Tiny Fading Scars. Long-lasting Hope. Skip To Content

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Tiny Fading Scars. Long-lasting Hope.

Open heart surgery was once one of the most difficult surgeries a patient could face. Not only were the risks for complications high, the healing required afterward took months. Large scars left a permanent reminder that never went away.

Today, cardiovascular surgeons perform the same surgery through three or four inch-wide incisions. These tiny scars eventually turn silver and fade. This new procedure helps patients recover quickly and look forward to a healthier life.

Dr. Roxanne Newman is a cardiothoracic surgeon at Sanford Fargo Medical Center. She’s spent more than 20 years performing heart surgery. Always one to embrace new techniques, Dr. Newman is one of the only cardiothoracic surgeons in the region who performs robotic heart surgery on beating hearts.

Robotic Surgery, Not Robots

Robotic surgery is not surgery by a robot. Instead, physicians use endoscopic technology – the ability to make small incisions, insert cameras and scalpels through tiny tubes and guide them by looking through a special machine.

Instead of standing directly over the patient’s body and using their hands to guide the scalpel, the physician instructs the scope movement. This technology was designed by the military to allow physicians to perform surgery on the frontlines without actually being physically present in battle.

Rural regions and some countries with limited access to medical specialists also use robotic surgery to provide much-needed operations. Technology makes it possible for a patient to be in one location with the equipment and assisting physicians while the surgeon is in a different location. At Sanford Heart, however, the surgeon is in the same room as the patient.

Less Pain, Quicker Recovery

“The benefits to the patient are the potential for a quicker recovery, less pain, less blood loss and smaller incisions,” says Dr. Newman. “In conventional open heart bypass, you are required to make an incision through the chest that goes through the sternum bone. Patients have to go on the heart lung machine and there’s considerable recovery because of the bone healing required with that. With robotic surgery, the heart remains beating, patients do not have to go on the heart lung machine, the incisions are just an inch wide and no bone is cut, which means the body can heal much faster.”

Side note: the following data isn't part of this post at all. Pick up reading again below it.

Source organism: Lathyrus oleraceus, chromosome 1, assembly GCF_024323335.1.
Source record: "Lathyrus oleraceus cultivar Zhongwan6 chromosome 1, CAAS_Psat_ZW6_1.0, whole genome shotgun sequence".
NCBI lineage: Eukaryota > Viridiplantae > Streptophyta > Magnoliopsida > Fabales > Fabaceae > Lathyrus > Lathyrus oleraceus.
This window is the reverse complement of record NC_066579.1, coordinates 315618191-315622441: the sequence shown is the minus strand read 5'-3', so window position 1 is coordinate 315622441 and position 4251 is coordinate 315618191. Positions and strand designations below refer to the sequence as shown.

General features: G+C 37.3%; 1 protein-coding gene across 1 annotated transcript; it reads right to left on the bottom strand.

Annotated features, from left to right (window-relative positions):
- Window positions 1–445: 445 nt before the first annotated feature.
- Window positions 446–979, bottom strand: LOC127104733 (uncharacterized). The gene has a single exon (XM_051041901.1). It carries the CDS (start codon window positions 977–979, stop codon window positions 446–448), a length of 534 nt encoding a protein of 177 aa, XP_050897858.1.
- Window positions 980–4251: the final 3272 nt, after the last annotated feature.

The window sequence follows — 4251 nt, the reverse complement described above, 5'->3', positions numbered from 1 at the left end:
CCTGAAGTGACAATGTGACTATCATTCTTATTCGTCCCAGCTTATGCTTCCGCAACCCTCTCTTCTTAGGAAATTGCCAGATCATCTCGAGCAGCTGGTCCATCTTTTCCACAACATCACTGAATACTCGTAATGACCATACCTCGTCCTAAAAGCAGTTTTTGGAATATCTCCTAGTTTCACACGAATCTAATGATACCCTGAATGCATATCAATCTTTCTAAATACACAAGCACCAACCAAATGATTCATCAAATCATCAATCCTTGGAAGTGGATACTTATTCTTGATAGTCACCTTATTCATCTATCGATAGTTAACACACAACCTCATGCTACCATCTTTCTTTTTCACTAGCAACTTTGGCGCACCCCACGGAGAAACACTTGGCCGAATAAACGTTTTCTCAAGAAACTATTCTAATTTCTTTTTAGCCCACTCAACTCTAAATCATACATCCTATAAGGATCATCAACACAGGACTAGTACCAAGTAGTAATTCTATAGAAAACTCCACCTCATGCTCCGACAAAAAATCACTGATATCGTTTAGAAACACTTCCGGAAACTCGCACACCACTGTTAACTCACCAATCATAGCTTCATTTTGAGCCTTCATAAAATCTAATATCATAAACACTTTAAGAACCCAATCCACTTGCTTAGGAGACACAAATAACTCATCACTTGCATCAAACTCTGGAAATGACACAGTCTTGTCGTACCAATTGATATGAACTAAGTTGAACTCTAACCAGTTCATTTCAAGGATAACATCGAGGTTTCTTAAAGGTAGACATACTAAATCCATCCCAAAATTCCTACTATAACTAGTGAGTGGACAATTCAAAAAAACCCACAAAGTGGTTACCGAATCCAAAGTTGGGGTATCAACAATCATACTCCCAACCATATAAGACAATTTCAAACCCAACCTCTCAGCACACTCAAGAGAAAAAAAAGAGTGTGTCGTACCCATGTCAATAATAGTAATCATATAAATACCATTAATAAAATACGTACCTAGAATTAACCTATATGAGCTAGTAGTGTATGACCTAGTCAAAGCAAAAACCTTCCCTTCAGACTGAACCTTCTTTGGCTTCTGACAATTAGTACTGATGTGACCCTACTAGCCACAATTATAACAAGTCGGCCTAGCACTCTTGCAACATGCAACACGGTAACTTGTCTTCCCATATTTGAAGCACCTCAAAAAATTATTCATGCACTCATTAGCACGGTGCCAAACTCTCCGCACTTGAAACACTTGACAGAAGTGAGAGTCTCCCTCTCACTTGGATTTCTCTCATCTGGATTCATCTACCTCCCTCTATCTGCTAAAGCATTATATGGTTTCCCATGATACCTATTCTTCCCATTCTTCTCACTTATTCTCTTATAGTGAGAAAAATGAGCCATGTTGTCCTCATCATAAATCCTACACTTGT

Verna Goldal can testify to that. She recently had open heart bypass surgery using robotic technology. “I’ve had a lot of friends that have had open heart surgery and they always say, ‘welcome to the zipper club,’” laughs Verna. “This time is was different. It’s a lot easier. I’m glad I had it done this way.”

Not Just for Heart Surgery

At Sanford, robotic surgery is also used in gynecology, urology and other specialties. Each time the advantages to the patient are the same – smaller incisions, less blood loss, faster recovery. Technology keeps advancing and allowing surgeons to use robotic surgery in new ways. Robotic surgery is also easier on the physician.

“One of the best things for us now is the high definition of the visual appearance. It’s completely different than the old monitors were,” says Dr. Newman. “I got to see open heart surgery in its infancy and the changes I’ve observed over the last 20 years are incredible. To think where we could be in the next 20 years is very exciting.”

Posted Date: August 2011